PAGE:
OPTIMA pharma started a cooperation with Charité and the Berlin Institute of Health

So far, the processing of cells is handled manually at Charité. This process will be automated with the Optima Pharma production machinery, developed in partnership with Charité. Picture Source: Westend61/Getty Images


The objective of this pilot project is to develop a production machine for cell and gene therapeutics

Optima Pharma and Charité – Universitätsmedizin Berlin are developing a concept for the automated production and filling of cell and gene therapeutics. These new types of medications are considered a promising new therapy opportunity for incurable cancer and metabolic diseases. They also pave the way for personalized medication. These medications depend on the patient’s cells. They are still produced manually, for each individual patient, which is very expensive. The innovative project is financed by the Berlin Institute of Health (BIH).

“A new era is starting in the treatment of serious cancer diseases and gene defects,” says Professor Dr. Lars Bullinger, Director of the Medical Clinic, with the focus on hematology, oncology, and tumor immunology at the campus Virchow-Clinic of Charité. “In the future, cell and gene therapy will provide important contributions for the treatment of, so far, incurable diseases,” Bullinger is convinced. The registration of the new blood cancer medications, Kymriah® and Yescarta®, in the European Union is evidence. The increasing demand for personalized cell and gene therapeutics requires the automation of the manufacturing process, according to Bullinger. The individual manufacturing process is too time consuming, costly and the quality of the therapeutics suffers.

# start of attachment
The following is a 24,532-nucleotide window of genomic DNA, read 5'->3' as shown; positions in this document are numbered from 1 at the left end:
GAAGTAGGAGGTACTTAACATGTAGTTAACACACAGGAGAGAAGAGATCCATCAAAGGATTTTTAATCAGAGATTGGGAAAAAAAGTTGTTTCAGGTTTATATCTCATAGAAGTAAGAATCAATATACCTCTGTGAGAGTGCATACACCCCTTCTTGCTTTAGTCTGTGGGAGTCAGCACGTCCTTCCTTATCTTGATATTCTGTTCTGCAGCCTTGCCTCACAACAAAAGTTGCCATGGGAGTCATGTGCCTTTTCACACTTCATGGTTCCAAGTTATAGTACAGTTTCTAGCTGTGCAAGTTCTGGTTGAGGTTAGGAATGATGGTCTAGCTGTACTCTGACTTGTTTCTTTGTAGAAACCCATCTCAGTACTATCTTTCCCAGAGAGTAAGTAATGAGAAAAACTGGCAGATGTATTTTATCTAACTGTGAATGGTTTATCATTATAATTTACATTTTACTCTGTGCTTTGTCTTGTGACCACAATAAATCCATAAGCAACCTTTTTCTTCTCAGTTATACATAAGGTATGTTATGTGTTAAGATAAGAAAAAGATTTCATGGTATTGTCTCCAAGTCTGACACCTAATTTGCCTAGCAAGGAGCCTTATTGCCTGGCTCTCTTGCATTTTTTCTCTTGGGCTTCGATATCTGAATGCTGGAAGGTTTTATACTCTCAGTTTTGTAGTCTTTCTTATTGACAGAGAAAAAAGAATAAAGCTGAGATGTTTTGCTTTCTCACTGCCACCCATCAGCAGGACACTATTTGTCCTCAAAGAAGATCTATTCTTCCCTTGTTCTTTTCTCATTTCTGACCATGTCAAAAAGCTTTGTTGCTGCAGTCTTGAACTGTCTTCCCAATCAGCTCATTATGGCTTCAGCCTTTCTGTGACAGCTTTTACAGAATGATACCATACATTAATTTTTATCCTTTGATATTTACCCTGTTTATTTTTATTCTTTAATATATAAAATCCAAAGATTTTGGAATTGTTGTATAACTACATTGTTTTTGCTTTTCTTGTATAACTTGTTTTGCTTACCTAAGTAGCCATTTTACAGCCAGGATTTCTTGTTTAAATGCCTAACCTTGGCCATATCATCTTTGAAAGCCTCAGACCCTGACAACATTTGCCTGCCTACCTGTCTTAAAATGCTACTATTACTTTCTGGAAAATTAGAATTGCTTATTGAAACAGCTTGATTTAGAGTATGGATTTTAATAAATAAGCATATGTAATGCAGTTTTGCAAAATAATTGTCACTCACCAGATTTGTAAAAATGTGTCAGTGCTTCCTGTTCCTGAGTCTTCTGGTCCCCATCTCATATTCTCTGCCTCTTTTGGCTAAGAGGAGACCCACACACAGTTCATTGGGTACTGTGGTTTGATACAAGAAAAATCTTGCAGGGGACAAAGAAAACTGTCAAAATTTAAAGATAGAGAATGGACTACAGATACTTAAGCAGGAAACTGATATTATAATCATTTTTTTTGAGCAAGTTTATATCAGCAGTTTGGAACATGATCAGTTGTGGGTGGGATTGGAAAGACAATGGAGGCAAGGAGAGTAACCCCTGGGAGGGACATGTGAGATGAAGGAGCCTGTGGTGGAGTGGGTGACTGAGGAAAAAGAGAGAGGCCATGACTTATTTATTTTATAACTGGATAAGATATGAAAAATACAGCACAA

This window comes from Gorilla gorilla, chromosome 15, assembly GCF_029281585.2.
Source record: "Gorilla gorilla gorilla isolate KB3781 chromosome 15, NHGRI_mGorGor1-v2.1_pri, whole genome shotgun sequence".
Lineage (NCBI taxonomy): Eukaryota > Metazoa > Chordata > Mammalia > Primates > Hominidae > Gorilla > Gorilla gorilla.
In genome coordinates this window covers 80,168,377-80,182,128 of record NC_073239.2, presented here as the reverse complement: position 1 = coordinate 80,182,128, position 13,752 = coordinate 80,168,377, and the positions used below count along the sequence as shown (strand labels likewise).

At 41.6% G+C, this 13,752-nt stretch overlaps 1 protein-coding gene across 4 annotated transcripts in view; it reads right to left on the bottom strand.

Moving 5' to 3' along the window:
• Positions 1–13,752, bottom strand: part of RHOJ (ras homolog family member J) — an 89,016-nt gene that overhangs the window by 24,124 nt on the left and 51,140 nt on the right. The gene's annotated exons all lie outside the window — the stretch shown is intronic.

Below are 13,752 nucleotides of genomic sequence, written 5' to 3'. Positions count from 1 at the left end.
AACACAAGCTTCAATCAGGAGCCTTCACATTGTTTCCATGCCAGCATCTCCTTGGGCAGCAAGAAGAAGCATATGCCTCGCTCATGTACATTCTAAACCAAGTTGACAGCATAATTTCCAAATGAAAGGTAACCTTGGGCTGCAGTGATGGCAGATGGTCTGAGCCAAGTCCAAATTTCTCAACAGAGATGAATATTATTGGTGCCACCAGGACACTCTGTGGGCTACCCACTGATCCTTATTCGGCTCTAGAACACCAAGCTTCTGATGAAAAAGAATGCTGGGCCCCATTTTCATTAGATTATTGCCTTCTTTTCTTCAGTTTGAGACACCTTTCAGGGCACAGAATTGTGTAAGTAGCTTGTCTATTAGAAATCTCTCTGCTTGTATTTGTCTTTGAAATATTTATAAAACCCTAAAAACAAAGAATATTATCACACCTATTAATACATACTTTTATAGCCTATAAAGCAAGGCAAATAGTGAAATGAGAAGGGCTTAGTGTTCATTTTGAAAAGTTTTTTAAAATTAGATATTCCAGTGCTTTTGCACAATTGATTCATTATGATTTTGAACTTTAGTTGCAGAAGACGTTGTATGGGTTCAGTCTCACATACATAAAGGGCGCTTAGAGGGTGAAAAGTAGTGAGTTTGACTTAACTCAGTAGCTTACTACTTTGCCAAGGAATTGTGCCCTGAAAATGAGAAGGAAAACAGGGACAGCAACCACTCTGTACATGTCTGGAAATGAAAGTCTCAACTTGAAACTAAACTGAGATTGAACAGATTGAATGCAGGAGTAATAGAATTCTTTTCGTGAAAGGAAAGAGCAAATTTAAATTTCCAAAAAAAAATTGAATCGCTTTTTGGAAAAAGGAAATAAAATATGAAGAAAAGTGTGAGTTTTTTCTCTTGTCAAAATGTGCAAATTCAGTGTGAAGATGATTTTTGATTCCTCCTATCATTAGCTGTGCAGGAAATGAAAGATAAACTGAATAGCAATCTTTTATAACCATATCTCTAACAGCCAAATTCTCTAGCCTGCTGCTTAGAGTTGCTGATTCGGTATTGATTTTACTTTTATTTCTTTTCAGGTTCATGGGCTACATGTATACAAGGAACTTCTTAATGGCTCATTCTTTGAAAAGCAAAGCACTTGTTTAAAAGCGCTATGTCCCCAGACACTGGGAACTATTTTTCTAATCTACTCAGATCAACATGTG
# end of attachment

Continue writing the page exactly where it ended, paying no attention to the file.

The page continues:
Process knowledge from Charité, technical expertise from OPTIMA pharma, financing by BIH

For these reasons, Optima Pharma is working together with Charité on a production platform that will allow the manufacturing of personalized medication in an automated process while meeting the high standards of the pharmaceutical industry. The production platform offers the possibility to map the necessary processes required to manufacture different cell and gene therapy products. Charité has the applicable knowledge in producing these therapeutics. “Optima Pharma contributes the necessary expertise in the process technology and automation,” adds Dr. Andrea Traube, Director Market Development Pharma at Optima Pharma. The BIH finances the innovation partnership. The project is also supported by the expertise of the Berlin Health Innovations, the joint technology transfer of the BIH and Charité. The objective is to speed up the process of clinical projects like this one and bring them to a faster and a more promising successful application. After an internal development process and construction activities at Charité, the machine will be installed, validated, and the corresponding production permit will be requested.